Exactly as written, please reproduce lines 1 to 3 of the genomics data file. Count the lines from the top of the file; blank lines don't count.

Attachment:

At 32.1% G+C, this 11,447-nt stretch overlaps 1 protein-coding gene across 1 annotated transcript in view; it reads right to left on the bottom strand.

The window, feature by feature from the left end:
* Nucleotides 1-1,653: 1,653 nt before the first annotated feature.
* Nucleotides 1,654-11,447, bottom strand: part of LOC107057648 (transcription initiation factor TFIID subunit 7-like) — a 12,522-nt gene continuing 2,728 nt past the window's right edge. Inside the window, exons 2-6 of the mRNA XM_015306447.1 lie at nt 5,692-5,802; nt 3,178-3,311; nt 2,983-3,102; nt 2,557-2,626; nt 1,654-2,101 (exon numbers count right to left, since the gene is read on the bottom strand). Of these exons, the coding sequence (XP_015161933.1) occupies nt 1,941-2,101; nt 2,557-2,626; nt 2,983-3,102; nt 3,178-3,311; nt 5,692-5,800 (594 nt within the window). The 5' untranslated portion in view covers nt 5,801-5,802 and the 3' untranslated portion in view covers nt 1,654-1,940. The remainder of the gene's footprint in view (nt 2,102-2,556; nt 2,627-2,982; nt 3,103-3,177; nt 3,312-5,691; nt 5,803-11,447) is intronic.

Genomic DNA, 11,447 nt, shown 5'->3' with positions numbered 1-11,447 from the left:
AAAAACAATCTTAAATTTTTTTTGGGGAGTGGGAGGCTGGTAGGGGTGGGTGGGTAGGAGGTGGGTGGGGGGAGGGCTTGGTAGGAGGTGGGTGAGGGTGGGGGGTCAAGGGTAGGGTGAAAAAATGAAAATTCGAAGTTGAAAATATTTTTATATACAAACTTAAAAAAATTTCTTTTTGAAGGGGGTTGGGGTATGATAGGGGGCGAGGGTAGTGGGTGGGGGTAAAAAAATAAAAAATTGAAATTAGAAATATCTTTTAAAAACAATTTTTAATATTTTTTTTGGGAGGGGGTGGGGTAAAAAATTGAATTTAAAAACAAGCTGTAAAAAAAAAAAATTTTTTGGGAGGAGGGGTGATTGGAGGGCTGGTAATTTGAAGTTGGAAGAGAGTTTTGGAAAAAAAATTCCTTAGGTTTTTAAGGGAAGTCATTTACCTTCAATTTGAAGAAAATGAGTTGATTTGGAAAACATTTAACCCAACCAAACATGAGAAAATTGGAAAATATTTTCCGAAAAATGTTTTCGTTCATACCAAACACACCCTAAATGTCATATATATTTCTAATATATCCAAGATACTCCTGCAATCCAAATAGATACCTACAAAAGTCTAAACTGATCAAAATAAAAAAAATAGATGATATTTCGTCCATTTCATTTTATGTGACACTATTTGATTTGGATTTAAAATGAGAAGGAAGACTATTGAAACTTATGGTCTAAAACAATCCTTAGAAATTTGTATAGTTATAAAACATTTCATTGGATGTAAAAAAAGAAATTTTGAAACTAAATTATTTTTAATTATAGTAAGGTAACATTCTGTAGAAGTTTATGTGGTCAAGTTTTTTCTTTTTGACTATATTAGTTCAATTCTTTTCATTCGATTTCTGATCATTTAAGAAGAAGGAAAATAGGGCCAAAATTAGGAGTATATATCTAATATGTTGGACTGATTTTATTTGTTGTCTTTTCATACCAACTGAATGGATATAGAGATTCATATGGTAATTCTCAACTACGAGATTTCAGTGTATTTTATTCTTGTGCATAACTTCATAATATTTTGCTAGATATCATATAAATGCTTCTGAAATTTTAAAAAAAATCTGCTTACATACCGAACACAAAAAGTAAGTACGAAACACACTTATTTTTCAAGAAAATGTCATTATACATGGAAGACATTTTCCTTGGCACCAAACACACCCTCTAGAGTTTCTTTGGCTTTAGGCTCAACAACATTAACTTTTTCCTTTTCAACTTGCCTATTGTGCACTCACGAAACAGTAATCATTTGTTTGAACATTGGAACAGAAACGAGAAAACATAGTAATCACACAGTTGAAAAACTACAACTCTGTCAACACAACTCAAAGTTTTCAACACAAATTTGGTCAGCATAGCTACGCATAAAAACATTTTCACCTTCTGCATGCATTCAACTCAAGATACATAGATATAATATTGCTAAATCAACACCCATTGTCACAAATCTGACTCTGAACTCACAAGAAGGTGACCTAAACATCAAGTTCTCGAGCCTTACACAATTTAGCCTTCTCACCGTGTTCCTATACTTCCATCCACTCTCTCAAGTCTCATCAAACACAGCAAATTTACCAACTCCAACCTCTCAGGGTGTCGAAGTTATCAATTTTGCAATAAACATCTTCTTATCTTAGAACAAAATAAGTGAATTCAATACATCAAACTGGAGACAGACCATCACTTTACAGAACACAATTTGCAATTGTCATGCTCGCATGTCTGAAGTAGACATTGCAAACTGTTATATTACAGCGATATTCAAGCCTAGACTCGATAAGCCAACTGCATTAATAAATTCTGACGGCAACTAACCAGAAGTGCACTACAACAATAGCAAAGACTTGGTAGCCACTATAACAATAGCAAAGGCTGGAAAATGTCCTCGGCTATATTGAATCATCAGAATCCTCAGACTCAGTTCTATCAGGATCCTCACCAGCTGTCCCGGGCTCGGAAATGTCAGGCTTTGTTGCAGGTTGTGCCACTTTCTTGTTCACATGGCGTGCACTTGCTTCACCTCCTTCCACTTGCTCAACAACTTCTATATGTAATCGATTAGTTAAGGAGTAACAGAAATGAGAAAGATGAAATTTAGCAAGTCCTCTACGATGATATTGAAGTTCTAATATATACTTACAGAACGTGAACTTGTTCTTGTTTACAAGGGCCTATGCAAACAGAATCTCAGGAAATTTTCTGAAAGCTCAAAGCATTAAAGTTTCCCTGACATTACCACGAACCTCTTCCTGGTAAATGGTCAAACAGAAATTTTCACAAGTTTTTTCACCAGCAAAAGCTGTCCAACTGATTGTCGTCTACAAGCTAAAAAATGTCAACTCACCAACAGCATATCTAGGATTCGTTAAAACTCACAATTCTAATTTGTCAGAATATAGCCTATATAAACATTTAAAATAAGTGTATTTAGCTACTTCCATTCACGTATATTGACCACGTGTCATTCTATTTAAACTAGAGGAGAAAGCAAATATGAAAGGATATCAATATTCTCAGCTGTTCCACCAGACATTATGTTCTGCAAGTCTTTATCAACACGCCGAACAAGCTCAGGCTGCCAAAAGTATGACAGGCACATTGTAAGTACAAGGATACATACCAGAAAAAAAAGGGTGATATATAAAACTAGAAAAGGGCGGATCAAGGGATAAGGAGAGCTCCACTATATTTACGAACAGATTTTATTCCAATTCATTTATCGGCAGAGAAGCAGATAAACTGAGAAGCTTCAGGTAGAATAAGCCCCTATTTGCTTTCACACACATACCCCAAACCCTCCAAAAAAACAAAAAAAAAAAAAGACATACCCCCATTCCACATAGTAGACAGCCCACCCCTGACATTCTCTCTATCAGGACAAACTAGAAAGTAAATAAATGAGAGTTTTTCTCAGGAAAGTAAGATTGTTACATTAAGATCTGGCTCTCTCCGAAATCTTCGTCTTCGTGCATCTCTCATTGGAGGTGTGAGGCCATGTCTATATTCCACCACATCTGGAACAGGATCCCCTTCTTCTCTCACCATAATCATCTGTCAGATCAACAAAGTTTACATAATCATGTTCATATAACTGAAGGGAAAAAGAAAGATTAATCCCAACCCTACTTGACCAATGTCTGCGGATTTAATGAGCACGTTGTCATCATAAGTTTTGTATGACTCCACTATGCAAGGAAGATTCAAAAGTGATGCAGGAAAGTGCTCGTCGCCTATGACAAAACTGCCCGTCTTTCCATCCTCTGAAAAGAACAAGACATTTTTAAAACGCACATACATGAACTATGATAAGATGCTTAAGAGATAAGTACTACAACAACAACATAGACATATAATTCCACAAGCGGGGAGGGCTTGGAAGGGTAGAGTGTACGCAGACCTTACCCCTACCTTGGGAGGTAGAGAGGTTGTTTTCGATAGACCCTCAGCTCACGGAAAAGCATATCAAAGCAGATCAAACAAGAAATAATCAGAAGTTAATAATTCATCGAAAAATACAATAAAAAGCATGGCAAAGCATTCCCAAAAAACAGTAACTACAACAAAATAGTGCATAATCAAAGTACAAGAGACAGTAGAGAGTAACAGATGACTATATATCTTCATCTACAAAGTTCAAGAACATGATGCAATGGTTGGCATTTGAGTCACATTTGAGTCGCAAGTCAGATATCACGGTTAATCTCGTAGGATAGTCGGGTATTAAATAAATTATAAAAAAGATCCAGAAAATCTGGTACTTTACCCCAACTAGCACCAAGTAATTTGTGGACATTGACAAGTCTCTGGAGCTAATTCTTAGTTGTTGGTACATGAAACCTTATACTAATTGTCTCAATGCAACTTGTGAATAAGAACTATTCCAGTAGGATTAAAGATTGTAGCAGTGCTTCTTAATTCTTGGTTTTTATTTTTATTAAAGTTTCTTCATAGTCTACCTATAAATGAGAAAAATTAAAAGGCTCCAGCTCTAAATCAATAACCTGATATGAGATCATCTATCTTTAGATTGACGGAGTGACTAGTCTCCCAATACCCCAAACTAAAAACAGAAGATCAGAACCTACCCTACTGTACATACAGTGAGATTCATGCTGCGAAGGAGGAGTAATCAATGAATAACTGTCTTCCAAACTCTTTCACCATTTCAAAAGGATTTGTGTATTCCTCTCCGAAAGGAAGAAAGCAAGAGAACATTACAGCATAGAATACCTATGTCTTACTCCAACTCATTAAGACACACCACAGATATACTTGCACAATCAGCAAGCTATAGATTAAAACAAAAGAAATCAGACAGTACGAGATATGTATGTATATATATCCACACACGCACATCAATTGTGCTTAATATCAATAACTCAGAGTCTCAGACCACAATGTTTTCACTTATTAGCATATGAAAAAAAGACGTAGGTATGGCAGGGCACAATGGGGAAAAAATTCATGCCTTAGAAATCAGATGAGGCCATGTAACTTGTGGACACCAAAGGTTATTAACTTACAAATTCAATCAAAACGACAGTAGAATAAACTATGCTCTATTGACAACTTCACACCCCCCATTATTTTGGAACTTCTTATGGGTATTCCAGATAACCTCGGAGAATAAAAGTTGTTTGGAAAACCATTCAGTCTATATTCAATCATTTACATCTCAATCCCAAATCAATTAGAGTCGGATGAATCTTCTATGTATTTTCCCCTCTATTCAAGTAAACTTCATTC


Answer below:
At 32.1% G+C, this 11,447-nt stretch overlaps 1 protein-coding gene across 1 annotated transcript in view; it reads right to left on the bottom strand.

The window, feature by feature from the left end:
* Nucleotides 1-1,653: 1,653 nt before the first annotated feature.